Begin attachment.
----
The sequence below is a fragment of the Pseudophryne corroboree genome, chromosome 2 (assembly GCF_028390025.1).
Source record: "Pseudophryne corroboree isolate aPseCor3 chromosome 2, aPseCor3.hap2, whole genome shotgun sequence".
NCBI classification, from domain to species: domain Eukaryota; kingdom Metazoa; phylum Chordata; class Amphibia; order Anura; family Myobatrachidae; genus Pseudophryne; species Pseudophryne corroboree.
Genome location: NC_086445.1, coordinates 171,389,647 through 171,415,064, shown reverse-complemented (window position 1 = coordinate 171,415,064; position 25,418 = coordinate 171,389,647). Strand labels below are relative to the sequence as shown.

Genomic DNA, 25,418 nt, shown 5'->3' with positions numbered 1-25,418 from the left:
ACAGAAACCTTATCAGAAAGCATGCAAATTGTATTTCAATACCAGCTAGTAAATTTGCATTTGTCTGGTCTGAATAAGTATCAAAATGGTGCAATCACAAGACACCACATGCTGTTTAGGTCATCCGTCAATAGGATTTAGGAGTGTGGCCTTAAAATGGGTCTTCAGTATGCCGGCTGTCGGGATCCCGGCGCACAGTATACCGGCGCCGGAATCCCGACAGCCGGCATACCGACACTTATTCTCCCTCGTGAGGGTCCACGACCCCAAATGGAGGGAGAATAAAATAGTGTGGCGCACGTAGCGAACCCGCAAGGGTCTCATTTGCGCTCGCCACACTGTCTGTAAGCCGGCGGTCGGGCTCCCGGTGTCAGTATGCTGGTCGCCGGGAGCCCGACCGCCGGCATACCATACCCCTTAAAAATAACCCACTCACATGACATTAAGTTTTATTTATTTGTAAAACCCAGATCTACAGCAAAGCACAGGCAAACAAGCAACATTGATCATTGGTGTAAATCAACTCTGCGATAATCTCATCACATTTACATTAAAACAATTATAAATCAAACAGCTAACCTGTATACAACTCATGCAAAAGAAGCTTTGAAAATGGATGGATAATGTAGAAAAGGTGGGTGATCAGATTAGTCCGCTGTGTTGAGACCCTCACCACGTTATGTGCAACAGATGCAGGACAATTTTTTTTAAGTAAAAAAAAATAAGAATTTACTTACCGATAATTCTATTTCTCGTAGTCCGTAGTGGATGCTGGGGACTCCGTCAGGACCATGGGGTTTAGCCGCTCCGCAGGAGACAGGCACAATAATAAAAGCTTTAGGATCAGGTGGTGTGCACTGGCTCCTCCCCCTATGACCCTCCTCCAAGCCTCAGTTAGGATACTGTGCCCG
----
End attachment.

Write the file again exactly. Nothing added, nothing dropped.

The sequence below is a fragment of the Pseudophryne corroboree genome, chromosome 2 (assembly GCF_028390025.1).
Source record: "Pseudophryne corroboree isolate aPseCor3 chromosome 2, aPseCor3.hap2, whole genome shotgun sequence".
NCBI classification, from domain to species: domain Eukaryota; kingdom Metazoa; phylum Chordata; class Amphibia; order Anura; family Myobatrachidae; genus Pseudophryne; species Pseudophryne corroboree.
Genome location: NC_086445.1, coordinates 171,389,647 through 171,415,064, shown reverse-complemented (window position 1 = coordinate 171,415,064; position 25,418 = coordinate 171,389,647). Strand labels below are relative to the sequence as shown.

Genomic DNA, 25,418 nt, shown 5'->3' with positions numbered 1-25,418 from the left:
ACAGAAACCTTATCAGAAAGCATGCAAATTGTATTTCAATACCAGCTAGTAAATTTGCATTTGTCTGGTCTGAATAAGTATCAAAATGGTGCAATCACAAGACACCACATGCTGTTTAGGTCATCCGTCAATAGGATTTAGGAGTGTGGCCTTAAAATGGGTCTTCAGTATGCCGGCTGTCGGGATCCCGGCGCACAGTATACCGGCGCCGGAATCCCGACAGCCGGCATACCGACACTTATTCTCCCTCGTGAGGGTCCACGACCCCAAATGGAGGGAGAATAAAATAGTGTGGCGCACGTAGCGAACCCGCAAGGGTCTCATTTGCGCTCGCCACACTGTCTGTAAGCCGGCGGTCGGGCTCCCGGTGTCAGTATGCTGGTCGCCGGGAGCCCGACCGCCGGCATACCATACCCCTTAAAAATAACCCACTCACATGACATTAAGTTTTATTTATTTGTAAAACCCAGATCTACAGCAAAGCACAGGCAAACAAGCAACATTGATCATTGGTGTAAATCAACTCTGCGATAATCTCATCACATTTACATTAAAACAATTATAAATCAAACAGCTAACCTGTATACAACTCATGCAAAAGAAGCTTTGAAAATGGATGGATAATGTAGAAAAGGTGGGTGATCAGATTAGTCCGCTGTGTTGAGACCCTCACCACGTTATGTGCAACAGATGCAGGACAATTTTTTTTAAGTAAAAAAAAATAAGAATTTACTTACCGATAATTCTATTTCTCGTAGTCCGTAGTGGATGCTGGGGACTCCGTCAGGACCATGGGGTTTAGCCGCTCCGCAGGAGACAGGCACAATAATAAAAGCTTTAGGATCAGGTGGTGTGCACTGGCTCCTCCCCCTATGACCCTCCTCCAAGCCTCAGTTAGGATACTGTGCCCG